This book was exciting and always had something happening. It takes place in the time of the holocaust. It can get dramatic at times, but never too boring or bland. The main character, Gustave, is very interesting to learn about because he is faced with people who do not like Jews. When he moves to the country because of the constant bomb threat, Gustave tries to make friends, but does not really fit in. He misses his friends and cousins, who are at home in Paris. Gustave finally finds a friend ...more
Bethany
I loved the integration of the French language into the dialogue. This would be a great book for a child who is learning French.
H
Gustave is the son of Parisian Jews, and on the eve of Nazi invasion of the city, his forward thinking parents flee to a small village in the countryside. Once the invasion begins in earnest, an attempt to flee the country fails, and the three return to the village only to discover that through chance they are just on the "right" side of the demarcation line between occupied and unoccupied France. Worried about friends and family left behind, and desperately trying to secure the affidavit that w ...more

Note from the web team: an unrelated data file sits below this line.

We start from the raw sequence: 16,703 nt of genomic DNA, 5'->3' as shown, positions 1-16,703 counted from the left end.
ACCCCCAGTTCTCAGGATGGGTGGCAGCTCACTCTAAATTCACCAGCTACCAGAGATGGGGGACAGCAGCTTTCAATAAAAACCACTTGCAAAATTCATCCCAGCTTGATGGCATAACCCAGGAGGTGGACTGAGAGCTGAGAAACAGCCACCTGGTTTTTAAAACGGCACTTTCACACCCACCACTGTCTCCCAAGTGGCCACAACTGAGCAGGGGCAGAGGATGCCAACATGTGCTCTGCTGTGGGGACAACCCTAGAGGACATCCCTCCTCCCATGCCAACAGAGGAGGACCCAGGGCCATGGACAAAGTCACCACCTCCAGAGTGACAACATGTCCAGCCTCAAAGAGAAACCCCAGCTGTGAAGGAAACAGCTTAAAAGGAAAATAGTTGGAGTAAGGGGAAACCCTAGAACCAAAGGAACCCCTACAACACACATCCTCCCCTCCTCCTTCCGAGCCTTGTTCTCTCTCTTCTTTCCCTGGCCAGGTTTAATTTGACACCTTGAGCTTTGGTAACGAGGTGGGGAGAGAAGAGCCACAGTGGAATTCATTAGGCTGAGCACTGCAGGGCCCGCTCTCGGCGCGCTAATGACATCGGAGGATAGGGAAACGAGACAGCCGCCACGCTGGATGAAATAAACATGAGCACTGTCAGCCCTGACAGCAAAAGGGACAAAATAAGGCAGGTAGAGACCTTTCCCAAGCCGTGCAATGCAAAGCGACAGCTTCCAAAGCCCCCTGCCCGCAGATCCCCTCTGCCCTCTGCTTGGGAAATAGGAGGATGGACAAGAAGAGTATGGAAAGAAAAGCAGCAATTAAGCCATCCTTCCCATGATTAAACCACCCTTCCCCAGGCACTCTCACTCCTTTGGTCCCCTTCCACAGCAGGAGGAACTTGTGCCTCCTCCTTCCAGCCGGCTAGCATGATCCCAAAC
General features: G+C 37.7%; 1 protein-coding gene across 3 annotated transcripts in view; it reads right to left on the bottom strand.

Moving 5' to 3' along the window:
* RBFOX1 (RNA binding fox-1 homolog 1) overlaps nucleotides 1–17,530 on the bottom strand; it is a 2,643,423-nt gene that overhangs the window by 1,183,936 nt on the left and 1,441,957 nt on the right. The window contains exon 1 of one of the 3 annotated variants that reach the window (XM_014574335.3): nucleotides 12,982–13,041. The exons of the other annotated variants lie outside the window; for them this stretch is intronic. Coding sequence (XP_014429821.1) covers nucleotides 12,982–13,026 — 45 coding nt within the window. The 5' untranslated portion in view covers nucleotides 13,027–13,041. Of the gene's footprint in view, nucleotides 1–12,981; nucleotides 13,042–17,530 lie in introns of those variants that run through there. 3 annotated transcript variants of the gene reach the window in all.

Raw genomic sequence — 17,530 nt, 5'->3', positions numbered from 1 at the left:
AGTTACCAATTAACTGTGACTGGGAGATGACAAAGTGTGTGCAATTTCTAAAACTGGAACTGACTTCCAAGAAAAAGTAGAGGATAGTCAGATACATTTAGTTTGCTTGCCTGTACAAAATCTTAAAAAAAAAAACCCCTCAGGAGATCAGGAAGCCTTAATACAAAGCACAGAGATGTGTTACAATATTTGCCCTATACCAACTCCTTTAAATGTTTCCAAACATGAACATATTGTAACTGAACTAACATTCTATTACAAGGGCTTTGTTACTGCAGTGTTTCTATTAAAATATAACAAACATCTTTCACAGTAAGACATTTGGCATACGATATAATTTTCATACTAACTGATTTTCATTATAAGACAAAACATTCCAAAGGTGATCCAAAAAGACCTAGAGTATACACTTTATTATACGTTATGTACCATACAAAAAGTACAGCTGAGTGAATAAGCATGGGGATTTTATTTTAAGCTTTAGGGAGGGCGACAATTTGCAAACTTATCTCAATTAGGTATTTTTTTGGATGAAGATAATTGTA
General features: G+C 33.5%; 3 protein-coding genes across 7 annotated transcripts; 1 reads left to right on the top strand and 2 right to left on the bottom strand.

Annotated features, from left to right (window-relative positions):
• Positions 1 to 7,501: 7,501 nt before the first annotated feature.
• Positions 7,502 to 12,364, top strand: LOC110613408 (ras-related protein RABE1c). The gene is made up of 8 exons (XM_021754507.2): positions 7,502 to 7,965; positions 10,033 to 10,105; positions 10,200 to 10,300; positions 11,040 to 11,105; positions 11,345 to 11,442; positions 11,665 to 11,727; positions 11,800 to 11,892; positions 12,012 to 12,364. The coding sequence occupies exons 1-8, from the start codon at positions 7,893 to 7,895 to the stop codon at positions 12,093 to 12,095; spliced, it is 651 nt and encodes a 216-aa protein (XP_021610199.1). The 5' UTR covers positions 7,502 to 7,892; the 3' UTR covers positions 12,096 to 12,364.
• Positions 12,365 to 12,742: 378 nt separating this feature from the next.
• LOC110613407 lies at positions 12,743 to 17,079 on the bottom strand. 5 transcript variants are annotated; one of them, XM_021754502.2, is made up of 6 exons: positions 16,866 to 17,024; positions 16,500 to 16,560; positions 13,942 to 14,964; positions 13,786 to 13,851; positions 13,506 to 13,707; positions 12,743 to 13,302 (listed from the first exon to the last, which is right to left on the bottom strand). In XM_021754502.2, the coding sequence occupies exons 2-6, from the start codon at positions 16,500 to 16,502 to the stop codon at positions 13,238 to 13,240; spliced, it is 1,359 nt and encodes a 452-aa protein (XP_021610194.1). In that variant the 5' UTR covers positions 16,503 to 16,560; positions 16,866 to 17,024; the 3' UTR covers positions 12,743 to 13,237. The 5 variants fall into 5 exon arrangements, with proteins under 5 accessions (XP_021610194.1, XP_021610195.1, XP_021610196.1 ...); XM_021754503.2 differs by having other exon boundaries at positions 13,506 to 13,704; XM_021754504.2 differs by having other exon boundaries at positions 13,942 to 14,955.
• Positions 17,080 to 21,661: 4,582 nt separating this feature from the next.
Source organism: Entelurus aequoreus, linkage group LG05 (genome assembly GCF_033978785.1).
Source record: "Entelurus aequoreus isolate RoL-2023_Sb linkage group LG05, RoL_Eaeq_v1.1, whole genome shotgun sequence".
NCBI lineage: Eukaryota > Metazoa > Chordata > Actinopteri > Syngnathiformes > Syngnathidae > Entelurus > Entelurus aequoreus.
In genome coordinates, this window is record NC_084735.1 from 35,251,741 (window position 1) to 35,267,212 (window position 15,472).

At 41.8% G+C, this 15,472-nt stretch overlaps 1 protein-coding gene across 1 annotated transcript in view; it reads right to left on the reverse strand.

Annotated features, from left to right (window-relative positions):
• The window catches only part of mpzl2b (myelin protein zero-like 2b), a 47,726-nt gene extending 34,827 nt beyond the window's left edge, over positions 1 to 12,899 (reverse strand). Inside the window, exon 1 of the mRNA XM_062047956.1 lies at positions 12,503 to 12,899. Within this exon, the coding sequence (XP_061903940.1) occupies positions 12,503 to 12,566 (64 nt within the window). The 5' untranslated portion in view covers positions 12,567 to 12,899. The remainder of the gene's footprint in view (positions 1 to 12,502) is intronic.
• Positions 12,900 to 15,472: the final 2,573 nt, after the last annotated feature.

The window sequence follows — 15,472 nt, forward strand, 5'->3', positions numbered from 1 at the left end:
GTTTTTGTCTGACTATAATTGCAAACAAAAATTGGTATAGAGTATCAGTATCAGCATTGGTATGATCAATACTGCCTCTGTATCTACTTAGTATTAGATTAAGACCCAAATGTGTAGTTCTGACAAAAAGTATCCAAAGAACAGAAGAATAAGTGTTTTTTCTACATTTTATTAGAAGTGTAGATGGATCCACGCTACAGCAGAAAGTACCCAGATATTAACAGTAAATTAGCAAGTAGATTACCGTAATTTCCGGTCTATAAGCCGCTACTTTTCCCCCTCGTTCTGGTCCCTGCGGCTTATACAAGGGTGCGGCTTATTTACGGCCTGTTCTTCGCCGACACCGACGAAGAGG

Phoebe
Jul 25, 2011 Phoebe rated it 4 of 5 stars
Recommends it for: Cheryl, Deborah, Valerie
Shelves: historical-ww2, juv